Several cross-sectional studies have detected an association between glucose intolerance (1,2) and type 2 diabetes (36) with diminutiveness particularly in women. Recently, a longitudinal study confirmed these data (7) but without explanations for the relationship.

Insulin is a hormone that participates actively in protein anabolism (8) during the growth phase, and insulin resistance (of genetic [9,10] or environmental [11] etiology) could be accompanied by a decrease in skeletal development resulting in a diminution of the final height attained. Hence, we tested the hypothesis that hyperinsulinemia or family history of type 2 diabetes is related to decreased stature.

Women attending the Outpatient Clinic of the Department of Internal Medicine of the Hospital Riotinto in Huelva, Spain were interviewed for recruitment into the study. Of the 3,024 women assessed, 230 fulfilled the following selection criteria: premenopausal, aged >17 years, nonusers of oral contraceptives, normoglycemic, and with normality of endocrine, metabolic, renal, and hepatic function. For statistical assessment of biometric and biochemical variables, the subjects were grouped, a posteriori, with respect to diminutive stature (<152 cm; 10th percentile of the overall study group). In the first phase, the values of basal insulin were assessed with respect to the presence or absence of normal height attainment. In the second phase, multivariate logistic and multiple linear regression analyses were used to test for associations between height and the anthropometric and biochemical variables measured. The following eight variables were introduced into the logistic multivariate analysis: age, basal insulinemia, basal glycemia, BMI (kg/m2) and waist circumference as continuous variables, tobacco and alcohol use, and the family history of type 2 diabetes as dichotomous variables. The dependent variable was the presence or absence of height diminution. Multiple linear regression analyses were performed with these variables but with height entered as a continuous variable. Relative to the rest of the study group, the subjects of short stature were older (P < 0.01), had higher BMI (P < 0.01) and greater waist measurements (P < 0.01), and had higher baseline insulin levels (P < 0.01) as well as a family history of type 2 diabetes (P < 0.01). In a multivariate analysis, fasting insulin levels (odds ratio [OR] = 1.03; 95% CI = 1.01–1.05; P < 0.02) and a family history of type 2 diabetes (OR = 3.72; 95% CI = 1.40–9.96; P < 0.01) were the only variables associated with diminutive stature. These variables also correlated significantly with height (as a continuous variable) in the multiple linear regression analysis (regression coefficient of family history of type 2 diabetes = −3.040 [95% CI = −2.98 to −3.10], P < 0.01]; basal insulinemia = −0.05 [95% CI = −0.01 to −0.09], P < 0.01), irrespective of age, BMI, waist circumference, or basal glycemia.

Our principal findings indicated that women of diminutive stature have a higher prevalence of obesity and hyperinsulinemia and a higher percentage of family members affected with type 2 diabetes. As such, we propose that family history of type 2 diabetes and hyperinsulinemia are associated with short stature in normoglycemic premenopausal women and could explain the perceived association of decreased height and increased risk of type 2 diabetes.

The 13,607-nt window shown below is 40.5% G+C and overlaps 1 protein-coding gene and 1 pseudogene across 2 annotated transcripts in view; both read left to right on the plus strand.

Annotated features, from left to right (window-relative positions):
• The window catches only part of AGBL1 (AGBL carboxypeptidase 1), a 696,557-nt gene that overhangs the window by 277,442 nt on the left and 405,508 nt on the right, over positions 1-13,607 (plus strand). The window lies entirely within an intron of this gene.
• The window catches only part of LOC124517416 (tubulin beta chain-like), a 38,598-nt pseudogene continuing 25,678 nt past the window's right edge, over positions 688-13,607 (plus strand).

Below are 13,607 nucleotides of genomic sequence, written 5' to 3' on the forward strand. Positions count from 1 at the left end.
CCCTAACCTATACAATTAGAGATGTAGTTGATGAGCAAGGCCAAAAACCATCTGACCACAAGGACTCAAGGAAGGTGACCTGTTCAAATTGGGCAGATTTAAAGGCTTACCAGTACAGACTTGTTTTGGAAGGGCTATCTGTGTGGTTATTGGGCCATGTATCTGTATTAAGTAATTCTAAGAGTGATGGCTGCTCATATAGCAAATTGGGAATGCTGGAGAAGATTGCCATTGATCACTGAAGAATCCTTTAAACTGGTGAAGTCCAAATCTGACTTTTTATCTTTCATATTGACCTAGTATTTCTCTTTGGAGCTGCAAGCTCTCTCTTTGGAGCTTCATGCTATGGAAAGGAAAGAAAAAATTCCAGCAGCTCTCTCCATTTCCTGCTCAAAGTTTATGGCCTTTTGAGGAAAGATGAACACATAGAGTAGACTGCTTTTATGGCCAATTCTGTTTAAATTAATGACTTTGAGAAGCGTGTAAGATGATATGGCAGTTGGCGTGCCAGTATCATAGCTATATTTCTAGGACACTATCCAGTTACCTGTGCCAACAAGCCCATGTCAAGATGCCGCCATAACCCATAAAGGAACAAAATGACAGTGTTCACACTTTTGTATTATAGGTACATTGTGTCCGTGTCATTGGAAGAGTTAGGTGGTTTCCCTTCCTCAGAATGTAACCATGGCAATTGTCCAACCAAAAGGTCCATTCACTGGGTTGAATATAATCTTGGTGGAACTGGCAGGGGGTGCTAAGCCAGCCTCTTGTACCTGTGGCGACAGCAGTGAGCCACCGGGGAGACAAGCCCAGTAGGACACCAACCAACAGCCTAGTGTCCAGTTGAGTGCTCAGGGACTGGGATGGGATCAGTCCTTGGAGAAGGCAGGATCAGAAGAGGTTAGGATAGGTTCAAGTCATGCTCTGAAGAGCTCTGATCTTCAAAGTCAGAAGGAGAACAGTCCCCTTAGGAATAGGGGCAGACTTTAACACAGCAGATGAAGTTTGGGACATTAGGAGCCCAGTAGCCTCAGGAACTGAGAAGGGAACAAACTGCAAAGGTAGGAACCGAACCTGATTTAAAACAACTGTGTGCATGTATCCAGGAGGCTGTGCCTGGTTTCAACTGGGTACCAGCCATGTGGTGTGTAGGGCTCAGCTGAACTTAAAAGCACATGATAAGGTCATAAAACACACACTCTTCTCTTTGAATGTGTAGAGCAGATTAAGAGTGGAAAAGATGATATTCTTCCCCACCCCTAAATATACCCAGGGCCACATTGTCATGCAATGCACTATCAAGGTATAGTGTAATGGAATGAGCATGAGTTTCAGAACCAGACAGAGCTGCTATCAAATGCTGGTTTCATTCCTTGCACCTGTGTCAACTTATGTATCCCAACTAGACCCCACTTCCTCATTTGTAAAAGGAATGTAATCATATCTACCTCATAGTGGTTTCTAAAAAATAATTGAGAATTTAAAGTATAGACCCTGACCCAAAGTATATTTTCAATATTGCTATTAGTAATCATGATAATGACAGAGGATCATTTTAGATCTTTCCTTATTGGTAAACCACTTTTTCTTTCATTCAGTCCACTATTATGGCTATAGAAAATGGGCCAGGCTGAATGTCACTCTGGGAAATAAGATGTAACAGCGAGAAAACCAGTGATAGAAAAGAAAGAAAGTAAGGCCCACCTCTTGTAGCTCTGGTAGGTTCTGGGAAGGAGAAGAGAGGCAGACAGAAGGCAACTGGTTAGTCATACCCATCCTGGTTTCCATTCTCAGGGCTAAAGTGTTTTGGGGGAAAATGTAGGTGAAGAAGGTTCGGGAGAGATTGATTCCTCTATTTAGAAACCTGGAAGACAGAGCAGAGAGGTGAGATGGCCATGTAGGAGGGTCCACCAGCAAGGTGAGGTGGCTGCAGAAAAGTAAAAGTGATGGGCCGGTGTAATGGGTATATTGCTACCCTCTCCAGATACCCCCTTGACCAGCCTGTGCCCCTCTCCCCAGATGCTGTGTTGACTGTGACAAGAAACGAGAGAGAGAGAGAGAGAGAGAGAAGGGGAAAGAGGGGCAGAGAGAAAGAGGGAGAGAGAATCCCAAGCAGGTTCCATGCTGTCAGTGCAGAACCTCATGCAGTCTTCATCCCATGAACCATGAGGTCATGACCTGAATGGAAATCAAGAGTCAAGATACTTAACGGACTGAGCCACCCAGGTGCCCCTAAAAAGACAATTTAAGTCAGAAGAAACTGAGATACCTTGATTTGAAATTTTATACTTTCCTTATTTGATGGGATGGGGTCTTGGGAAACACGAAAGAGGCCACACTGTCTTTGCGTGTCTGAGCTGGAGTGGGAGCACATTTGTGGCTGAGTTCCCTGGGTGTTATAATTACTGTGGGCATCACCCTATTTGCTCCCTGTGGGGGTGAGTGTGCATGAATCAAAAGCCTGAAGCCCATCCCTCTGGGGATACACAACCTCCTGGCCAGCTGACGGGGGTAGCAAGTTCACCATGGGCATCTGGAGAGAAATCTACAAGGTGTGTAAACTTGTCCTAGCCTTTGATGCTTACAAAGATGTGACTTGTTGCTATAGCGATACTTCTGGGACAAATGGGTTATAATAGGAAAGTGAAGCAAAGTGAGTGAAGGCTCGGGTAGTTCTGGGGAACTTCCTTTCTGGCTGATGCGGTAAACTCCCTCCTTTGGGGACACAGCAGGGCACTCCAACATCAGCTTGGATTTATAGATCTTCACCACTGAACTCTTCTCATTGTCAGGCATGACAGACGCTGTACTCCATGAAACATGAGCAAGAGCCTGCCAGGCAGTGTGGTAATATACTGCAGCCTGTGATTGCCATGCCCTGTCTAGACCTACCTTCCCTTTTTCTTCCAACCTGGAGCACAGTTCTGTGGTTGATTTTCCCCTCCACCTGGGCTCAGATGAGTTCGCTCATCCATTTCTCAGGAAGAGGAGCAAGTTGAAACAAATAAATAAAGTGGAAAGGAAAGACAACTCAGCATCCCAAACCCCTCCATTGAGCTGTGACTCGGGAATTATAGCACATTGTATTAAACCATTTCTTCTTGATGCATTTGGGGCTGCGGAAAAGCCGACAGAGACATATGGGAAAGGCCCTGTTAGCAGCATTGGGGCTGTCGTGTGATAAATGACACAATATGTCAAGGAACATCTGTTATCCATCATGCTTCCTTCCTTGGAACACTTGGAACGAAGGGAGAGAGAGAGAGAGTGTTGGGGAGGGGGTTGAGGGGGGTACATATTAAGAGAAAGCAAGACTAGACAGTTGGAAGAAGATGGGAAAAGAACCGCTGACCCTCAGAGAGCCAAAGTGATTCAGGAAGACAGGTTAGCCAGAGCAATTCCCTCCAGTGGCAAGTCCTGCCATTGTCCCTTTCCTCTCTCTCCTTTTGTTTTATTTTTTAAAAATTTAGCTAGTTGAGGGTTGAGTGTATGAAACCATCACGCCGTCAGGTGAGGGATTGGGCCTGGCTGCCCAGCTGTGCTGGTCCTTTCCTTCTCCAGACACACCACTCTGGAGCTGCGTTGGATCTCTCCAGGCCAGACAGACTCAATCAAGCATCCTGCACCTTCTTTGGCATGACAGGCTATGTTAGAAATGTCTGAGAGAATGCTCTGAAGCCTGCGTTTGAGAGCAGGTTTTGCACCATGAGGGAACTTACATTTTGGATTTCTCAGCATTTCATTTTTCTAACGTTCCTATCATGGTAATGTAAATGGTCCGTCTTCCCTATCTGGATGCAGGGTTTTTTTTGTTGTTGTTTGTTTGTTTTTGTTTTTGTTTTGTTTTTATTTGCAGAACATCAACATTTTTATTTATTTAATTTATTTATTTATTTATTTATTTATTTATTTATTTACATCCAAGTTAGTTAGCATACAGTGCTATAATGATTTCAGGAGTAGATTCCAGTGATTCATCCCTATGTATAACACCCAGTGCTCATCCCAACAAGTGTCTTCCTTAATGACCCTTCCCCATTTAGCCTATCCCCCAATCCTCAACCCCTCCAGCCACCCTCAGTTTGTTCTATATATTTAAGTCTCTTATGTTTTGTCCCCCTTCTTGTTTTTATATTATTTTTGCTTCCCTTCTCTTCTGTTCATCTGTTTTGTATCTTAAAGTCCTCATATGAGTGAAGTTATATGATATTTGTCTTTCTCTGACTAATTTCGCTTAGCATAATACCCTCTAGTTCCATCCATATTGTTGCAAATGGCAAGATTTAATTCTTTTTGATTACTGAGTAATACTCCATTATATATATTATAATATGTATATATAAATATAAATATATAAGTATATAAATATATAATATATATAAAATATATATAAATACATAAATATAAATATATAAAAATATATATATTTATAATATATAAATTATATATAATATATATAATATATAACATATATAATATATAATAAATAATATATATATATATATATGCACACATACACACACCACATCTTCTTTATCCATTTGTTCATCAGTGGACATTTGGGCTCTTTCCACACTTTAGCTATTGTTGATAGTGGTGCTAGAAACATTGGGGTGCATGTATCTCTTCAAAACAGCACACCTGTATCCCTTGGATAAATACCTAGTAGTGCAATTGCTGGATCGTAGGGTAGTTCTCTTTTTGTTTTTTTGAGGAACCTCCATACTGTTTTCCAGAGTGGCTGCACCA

1
Williams DR, Wareham NJ, Brown DC, Byrne CD, Clark PM, Cox BD, Cox LJ, Day NE, Hales CN, Palmer CR: Undiagnosed glucose intolerance in the community: the Isle of Ely Diabetes Project.
Diabet Med
12
:
30
–35,
1995
2
Brown DC, Byrne CD, Clark PM, Cox BD, Day NE, Hales CN, Shackleton JR, Wang TW, Williams DR: Height and glucose tolerance in adult subjects.
Diabetologia
34
:
531
–533,
1991
3
Bayo J, Latorre PM, García F, Vázquez JA: Factores de riesgo asociados a la prevalencia de diabetes mellitus no insulinodependiente en Lejona (Vizcaya).
Med Clin (Barc)
107
:
572
–577,
1996
4
Sayeed MA, Hussain MZ, Banu A, Rumi MA, Azad Khan AK: Prevalence of diabetes in a suburban population of Bangladesh.
Diabetes Res Clin Pract
34
:
149
–155,
1997
5
Han TS, Feskens EJ, Lean ME, Seidell JC: Associations of body composition with type 2 diabetes mellitus.
Diabet Med
15
:
129
–135,
1998
6
Jang HC, Min HK, Lee HK, Cho NH, Metzger BE: Short stature in Korean women: a contribution to the multifactorial predisposition to gestational diabetes mellitus.
Diabetologia
41
:
778
–783,
1998
7
Njolstad I, Arnesen E, Lund-Larsen PG: Sex differences in risk factors for clinical diabetes mellitus in a general population: a 12-year follow-up of the Finnmark Study.
Am J Epidemiol
147
:
49
–58,
1998
8
Conover CA, Hintz RL, Rosenfeld RG: Comparative effects of somatomedin C and insulin on the metabolism and growth of cultured human fibroblasts.
J Cell Physiol
122
:
133
–141,
1985
9
Ho LT, Chang ZY, Wang JT, Li-SH, Liu YF, Chen-YD, Reaven GM: Insulin insensitivity in offspring of parents with type 2 diabetes mellitus.
Diabet Med
7
:
31
–34,
1990
10
Haffner SM, Stern MP, Hazuda HP, Mitchell BD, Patterson JK: Increased insulin concentrations in nondiabetic offspring of diabetic parents.
N Engl J Med
319
:
1297
–1301,
1988
11
Mo-Suwan L, Lebel L: Risk factors for cardiovascular disease in obese and normal school children: association of insulin with other cardiovascular risk factors.
Biomed Environ Sci
9
:
269
–275,
1996

Address correspondence to F.J. Guerrero-Igea, MD, C/Huelva 1, 2A, 21660 Minas de Riotinto (Huelva), Spain. E-mail: fguerreroi@meditex.es.